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What have You Learned Along the Way?

By Tim Deuitch  |  July 18, 2014

What have You Learned Along the Way?

Clients and former colleagues typically ask; ‘How is your work going?’; ‘What are others doing to succeed?’ and; ‘What have you learned along the way?’. My two year anniversary seems a good time to document some wisdom gained from the experience and observations. I hope you find it helpful or affirming!

Three thoughts rise to the top, and here’s a quick review.

1. Leadership involvement is 50% of everything – the difference between average and great.

My most successful clients possess the active involvement of leadership that helps them achieve their goals. Good leaders get the following feedback from their teams:

  • My objectives are clear to me and my workload allows me the best chance to achieve them.
  • There is less waste in my day. Meetings, paperwork, and technology help me achieve my objectives, or my management will do something about it.
  • My senior team is aligned and I’m inspired by the way they work together and support our efforts.
  • We are all held accountable.

2. The best practice their craft.

We don’t practice enough. Too many managers allow staff to learn on the job – alone. Our work is not easy, and we need to help each other more. What practice is and isn’t:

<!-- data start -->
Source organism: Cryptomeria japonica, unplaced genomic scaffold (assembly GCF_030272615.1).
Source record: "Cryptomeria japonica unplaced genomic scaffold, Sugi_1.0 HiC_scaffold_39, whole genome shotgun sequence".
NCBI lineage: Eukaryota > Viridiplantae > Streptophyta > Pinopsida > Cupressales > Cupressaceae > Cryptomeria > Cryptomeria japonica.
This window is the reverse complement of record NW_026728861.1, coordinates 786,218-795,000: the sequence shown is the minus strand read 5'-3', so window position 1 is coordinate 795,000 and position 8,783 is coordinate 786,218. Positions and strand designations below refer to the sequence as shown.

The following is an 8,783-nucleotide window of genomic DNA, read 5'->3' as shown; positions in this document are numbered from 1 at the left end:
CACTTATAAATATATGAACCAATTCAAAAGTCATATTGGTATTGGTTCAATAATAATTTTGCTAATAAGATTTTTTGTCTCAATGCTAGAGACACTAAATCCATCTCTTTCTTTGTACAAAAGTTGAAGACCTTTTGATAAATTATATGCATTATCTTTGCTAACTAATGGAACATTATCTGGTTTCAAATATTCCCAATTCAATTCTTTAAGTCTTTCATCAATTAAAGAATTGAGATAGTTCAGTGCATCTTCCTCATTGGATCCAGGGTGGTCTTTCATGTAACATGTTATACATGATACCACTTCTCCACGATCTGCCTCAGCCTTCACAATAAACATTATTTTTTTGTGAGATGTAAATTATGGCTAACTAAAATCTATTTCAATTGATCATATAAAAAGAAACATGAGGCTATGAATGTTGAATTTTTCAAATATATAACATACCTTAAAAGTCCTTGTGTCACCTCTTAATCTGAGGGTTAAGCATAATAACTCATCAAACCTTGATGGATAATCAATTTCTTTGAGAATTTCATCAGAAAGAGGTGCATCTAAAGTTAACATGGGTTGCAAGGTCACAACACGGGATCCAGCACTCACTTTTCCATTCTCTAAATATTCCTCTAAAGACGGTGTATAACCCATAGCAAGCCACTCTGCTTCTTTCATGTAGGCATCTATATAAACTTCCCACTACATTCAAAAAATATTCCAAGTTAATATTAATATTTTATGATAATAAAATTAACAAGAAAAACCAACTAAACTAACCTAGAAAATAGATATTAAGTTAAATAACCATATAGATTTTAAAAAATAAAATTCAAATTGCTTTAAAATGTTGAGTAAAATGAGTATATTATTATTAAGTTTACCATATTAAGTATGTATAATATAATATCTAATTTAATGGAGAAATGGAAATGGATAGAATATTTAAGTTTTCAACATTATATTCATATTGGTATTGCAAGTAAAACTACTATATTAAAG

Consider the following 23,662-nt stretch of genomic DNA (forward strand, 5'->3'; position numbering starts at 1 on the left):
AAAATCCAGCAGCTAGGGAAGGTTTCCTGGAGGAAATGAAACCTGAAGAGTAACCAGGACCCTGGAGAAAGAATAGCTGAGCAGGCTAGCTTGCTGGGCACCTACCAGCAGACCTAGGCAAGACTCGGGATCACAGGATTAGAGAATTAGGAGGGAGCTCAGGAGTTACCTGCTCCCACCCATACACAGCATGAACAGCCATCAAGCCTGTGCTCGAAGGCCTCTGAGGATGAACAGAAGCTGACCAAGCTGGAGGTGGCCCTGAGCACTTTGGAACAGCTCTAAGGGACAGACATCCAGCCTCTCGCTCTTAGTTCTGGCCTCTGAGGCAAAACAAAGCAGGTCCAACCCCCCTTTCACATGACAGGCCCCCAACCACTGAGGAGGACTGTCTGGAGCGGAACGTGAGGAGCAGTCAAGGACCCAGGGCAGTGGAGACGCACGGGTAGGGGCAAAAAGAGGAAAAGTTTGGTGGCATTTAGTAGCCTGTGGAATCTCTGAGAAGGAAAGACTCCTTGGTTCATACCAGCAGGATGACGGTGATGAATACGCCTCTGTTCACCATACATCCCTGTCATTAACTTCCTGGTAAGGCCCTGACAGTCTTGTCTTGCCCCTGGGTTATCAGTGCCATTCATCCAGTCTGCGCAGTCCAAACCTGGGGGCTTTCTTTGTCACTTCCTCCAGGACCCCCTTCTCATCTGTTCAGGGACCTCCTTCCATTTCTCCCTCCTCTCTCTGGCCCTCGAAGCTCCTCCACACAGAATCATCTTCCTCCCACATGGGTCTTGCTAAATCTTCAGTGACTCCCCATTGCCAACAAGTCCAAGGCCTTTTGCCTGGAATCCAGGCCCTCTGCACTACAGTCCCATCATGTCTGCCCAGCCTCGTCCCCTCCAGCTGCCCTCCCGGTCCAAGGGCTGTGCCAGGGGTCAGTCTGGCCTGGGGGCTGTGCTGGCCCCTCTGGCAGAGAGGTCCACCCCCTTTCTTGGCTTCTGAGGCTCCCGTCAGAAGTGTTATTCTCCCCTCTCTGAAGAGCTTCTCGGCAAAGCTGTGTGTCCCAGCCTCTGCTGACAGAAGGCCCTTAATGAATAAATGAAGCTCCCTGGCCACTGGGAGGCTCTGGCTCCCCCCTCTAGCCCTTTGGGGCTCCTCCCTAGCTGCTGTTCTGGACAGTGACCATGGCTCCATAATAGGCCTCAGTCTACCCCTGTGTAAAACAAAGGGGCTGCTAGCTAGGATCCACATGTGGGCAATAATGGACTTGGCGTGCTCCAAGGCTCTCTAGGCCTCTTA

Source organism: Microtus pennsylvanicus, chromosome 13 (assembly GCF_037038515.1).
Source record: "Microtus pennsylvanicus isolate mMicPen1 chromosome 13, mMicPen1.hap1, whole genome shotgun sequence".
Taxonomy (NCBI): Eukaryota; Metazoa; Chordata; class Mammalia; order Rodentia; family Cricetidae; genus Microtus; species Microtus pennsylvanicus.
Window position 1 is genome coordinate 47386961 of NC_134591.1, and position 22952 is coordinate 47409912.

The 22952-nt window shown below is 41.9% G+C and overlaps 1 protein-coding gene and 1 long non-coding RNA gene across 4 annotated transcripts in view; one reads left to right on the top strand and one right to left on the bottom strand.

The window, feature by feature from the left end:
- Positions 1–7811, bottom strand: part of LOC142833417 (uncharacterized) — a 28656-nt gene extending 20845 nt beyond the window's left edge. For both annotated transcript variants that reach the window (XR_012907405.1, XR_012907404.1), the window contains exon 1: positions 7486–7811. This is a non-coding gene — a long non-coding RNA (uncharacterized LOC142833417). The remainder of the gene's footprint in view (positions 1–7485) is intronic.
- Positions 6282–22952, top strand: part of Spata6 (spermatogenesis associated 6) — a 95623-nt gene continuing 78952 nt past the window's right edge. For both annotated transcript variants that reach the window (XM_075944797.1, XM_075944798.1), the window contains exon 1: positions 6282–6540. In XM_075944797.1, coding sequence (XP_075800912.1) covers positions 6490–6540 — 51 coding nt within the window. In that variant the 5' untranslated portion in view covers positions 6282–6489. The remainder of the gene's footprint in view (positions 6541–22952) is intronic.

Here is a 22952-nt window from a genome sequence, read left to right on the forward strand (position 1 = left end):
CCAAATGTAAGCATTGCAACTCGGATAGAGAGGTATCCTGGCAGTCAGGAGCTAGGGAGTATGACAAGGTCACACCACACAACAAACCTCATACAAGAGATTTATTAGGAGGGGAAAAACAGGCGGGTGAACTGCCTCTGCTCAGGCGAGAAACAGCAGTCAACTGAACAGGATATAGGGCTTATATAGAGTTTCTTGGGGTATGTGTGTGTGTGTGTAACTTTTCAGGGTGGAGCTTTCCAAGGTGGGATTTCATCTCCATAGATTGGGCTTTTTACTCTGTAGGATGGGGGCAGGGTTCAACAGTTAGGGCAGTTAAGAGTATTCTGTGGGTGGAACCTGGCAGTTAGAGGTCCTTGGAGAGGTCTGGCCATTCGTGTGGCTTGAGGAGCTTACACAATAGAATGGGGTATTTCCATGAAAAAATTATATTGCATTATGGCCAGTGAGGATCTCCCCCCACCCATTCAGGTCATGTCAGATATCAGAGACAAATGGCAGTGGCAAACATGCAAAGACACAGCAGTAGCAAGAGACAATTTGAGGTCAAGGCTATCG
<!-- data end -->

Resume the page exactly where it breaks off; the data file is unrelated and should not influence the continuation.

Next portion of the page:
• Practice is when staff are regularly observed using their skills, and then provided constructive and timely feedback. This can be in role-play or in pairs with constituents or prospects.
  • It is not practice to talk about a skill in meetings, and rarely have observers who offer constructive feedback on your effectiveness. This more common path is called winging it.

3. Be optimistic.

People I talk to are adamant about getting closer to their constituents and getting better at executing the work. Three areas stand out:

  • As donors seek greater value and stronger results, our products and our focus on meaningful engagement is improving. This bodes well when the economy becomes more favorable.
  • Nearly everyone can articulate the paradigms and systems injurious to good relationships, and most are doing something about it.
  • People are more honest with themselves and others about their competencies, and the need to improve themselves.


Tim Deuitch

Senior Performance Consultant

Tim brings over 25 years of experience working closely with business leaders throughout the Twin Cities and the USA. He has worked within a multitude of workplace cultures and economic cycles, helping leaders and teams improve their effectiveness and results. Since joining SEG in 2007, Tim has continued his work as a change agent, helping organizations meet their goals. Tim graduated from Warren Wilson College in 1983 with a B.S. degree in social work.

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